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2. He who has (intentionally) slain a Brahmana shall emaciate himself, and thrice throw himself into a fire,
3. Or he may become in battle a target for armed men,
4. Or, remaining chaste, he may, during twelve years, enter the village (only) for the purpose of begging, carrying the foot of a bedstead and a skull in his hand and proclaiming his deed.
5. If be meets an Arya, he shall step out of the road.
[XXII. 1. The text of the Sutra consists of the single word 'penance' in the singular, which, being the adhikara or heading, must be taken with each of the following Sutras down to the end of chapter XXIII.2. Manu XI, 74.
4. Apastamba I, 9, 24, 11-20. Haradatta says, 'the foot of a bedstead' (khatvanga) is known in the case of the Pasupatas, and indicates thereby that he interprets the term to mean 'a club shaped like the foot of a bedstead,' which the Pasupatas wear.5. Apastamba I, 9, 24, 13.]
6. Standing by day, sitting at night, and bathing in the morning, at noon, and in the evening, he may be purified (after twelve years),7. Or by saving the life of a Brahmana,
8. Or if he is, at least, thrice vanquished in (trying to recover) the property (of a Brahmana) stolen (by robbers),
9. Or by bathing (with the priests) at (the end of) a honse-sacrifice,
10. Or at (the end of) any other (Vedic) sacrifice, provided that an Agnishtut (sacrifice) forms part of it.
11. (The same penances must be performed) even if he has attempted the life of a Brahmana, but failed to kill him,
12. Likewise if he has killed a female (of the Brahmana caste) who had bathed after temporary uncleanness,
13. Also for (destroying) the embryo of a Brahmana, though (its sex) may be not distinguishable.
14. For (intentionally) killing a Kshatriya the normal vow of continence (must be kept) for six[6. Apastamba I, 9, 25, 10.
10. Haradatta names the Pankaratra sacrifice as an instance of a Srauta yagna, of which an Agnishtut forms part. He adds that another commentator explain s the Sutra to mean, 'or at any other sacrifice, provided that an Agnishtut saciffice be its final ceremony.' Regarding the Agnishtut sacrifice, see also above, XIX, 10.11. Yagnavalkya III, 252.
12. Apastamba I, 9, 24, 9; Manu XI, 88; Yagnvalkya III, 251.
13. Apastamba I, 9, 24, 8; Manu, Yagnavalkya, loc. cit.
14. Apastamba I, 9, 24, 1, 4. 'Prakrita (normal) means natural (svabhavika), i.e. not accompanied by the carrying of the foot of a bedstead and the rest.'--Haradatta.]
years; and he shall give one thousand cows and one bull.
15. For (killing) a Vaisya (the same penance must be performed) during three years; and he shall give one hundred cows and one bull.
16. For (killing) a Sudra (the same penance must be performed) during one year; and he shall give ten cows and one bull.
17. And the same (rule applies) if a female (has been killed) who was not in the condition (described in Sutra 12).
18. (The penance for killing) a cow is the same as for (the murder of) a Vaisya,
19. And for injuring a frog, an ichneumon, a crow, a chameleon, a musk-rat, a mouse, and a dog,
20. And for killing one thousand (small animals) that have bones,
21. Also for (killing) an ox-load of (animals) that have no bones;[15. Apastamba I, 9, 24, 2, 4.
17. Apastamba I, 9, 24, 5; Yagnavalkya III, 269. Haradatta says that this rule refers to the expiation of the murder of a virtuous Brahmani.
18. Apastamba, I, 9, 26, 5; ManuXI, 109-116; Yagnavalkya III, 263. Haradatta thinks that the Sutra refers to the cow of a virtuous Srotriya or of a poor Brahmana who has many children.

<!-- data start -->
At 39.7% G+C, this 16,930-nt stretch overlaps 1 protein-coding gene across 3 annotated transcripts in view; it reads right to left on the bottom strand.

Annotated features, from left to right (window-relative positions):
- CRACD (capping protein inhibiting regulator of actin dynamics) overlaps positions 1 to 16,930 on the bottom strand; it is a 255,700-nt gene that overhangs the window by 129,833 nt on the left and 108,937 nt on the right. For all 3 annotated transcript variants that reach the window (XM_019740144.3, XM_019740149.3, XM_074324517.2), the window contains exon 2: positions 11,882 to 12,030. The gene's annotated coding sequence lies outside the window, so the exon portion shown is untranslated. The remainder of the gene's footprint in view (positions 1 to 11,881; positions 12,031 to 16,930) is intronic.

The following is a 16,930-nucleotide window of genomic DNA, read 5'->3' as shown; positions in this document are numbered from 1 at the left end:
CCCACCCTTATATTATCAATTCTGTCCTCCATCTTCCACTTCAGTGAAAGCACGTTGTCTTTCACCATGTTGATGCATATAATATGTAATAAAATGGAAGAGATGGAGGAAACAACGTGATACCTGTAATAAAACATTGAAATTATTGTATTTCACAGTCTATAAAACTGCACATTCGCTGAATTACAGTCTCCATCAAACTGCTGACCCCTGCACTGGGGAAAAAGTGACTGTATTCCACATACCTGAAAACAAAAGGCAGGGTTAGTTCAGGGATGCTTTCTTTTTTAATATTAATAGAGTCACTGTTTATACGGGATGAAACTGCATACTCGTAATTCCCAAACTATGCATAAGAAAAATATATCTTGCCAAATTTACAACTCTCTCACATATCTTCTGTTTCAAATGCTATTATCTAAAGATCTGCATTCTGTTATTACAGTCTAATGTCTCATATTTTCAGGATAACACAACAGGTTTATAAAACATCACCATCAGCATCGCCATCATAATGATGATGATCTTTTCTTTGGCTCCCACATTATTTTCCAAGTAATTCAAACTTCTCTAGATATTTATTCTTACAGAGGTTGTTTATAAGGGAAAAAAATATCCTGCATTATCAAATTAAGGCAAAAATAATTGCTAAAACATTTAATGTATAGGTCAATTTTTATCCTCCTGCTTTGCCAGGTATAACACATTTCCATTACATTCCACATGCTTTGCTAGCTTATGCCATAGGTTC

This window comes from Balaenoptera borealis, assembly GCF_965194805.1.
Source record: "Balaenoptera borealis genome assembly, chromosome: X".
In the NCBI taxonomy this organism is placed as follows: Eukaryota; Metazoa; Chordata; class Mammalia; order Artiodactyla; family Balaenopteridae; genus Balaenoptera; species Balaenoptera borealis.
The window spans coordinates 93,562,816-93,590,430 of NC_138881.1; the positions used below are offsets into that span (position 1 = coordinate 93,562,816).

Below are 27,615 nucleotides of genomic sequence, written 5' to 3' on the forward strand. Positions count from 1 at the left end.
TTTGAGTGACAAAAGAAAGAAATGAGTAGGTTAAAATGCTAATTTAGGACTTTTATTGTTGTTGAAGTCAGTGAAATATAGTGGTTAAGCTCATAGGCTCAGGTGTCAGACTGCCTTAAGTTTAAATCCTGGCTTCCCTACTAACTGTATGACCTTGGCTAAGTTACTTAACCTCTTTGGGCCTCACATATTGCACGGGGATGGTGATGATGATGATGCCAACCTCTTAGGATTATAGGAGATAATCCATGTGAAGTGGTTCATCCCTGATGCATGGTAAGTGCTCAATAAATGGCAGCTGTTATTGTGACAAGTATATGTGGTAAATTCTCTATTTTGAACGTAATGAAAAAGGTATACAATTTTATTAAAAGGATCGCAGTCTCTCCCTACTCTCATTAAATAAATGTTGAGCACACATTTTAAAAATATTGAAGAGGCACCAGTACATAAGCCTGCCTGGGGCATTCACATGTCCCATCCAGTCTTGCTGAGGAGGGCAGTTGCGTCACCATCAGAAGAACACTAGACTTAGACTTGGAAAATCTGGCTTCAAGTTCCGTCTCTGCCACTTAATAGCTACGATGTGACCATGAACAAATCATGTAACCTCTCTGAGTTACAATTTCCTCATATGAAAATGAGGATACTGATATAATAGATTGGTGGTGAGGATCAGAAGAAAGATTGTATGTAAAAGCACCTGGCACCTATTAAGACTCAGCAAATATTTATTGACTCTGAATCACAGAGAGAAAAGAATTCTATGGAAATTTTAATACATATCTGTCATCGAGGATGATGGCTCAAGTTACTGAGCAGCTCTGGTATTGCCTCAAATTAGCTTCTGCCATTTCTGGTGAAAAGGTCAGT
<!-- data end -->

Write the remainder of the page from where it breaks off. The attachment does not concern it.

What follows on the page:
19. Apastamba I, 9, 25, 13. Haradatta explains dahara to mean a small mouse, but gives the meaning assigned to it in the translation as the opinion of others. He states that all the animals named must have been intentionally injured and together.20. Manu XI, 142; Yagnavalkya III, 275.
22. Or he may also give something for (the destruction of) each animal that has bones.
23. For (killing) a eunuch (he shall give) a load of straw and a masha of lead;
24. For (killing) a boar, a pot of clarified butter;25. For (killing) a snake, a bar of iron;
26. For (killing) an unchaste woman, who is merely in name a Brahmani, a leather bag;
27. (For killing a woman who subsists) by harlotry, nothing at all.
28. For preventing that (a Brahmana) obtains a wife, food, or money, (he must) in each case (remain chaste) during a year,29. For adultery two years,
30. (For adultery with the wife) of a Srotriya three years.
31. And if he has received a present (from the woman), he shall throw it away,32. Or restore it to the giver.
33. If he has employed Vedic texts for people (with whom such intercourse is) forbidden, (he shall remain chaste for a year), provided (the portion of the Veda thus employed) contained one thousand words.
[22. Haradatta quotes a verse showing that 'something' means eight handfuls (mushti) of grain.23, Manu XI, 134; Yagnavalkya III, 273.
25. Manu XI, 34; Yagnavalkya III, 273. Possibly danda, a bar, denotes here a particular measure, as a danda is said to be equal to four hastas or ninety-six angulis.26. Manu XI, 139.
33. Haradatta says that by the employment of Vedic texts, teaching or sacrificing is meant, but that others refer the Sutra to the performance of these acts in the company of, not for unworthy people.]
34. And the same (penance must be performed) by him who extinguishes the (sacred) fires, who neglects the daily recitation of the Veda, or (who is guilty) of a minor offence (upapataka),
35. Also by a wife who violates her duty (to her husband): but, being guarded, she shall receive food.
36. For committing a bestial crime, excepting (the case of) a cow, (he shall offer) an oblation of clarified butter, (reciting) the Kashmanda texts.[35. Manu XI, 189; Yagnavalkya III, 297.
36. Manu XI, 174. Regarding the Kushmandas, see XIX, 12.]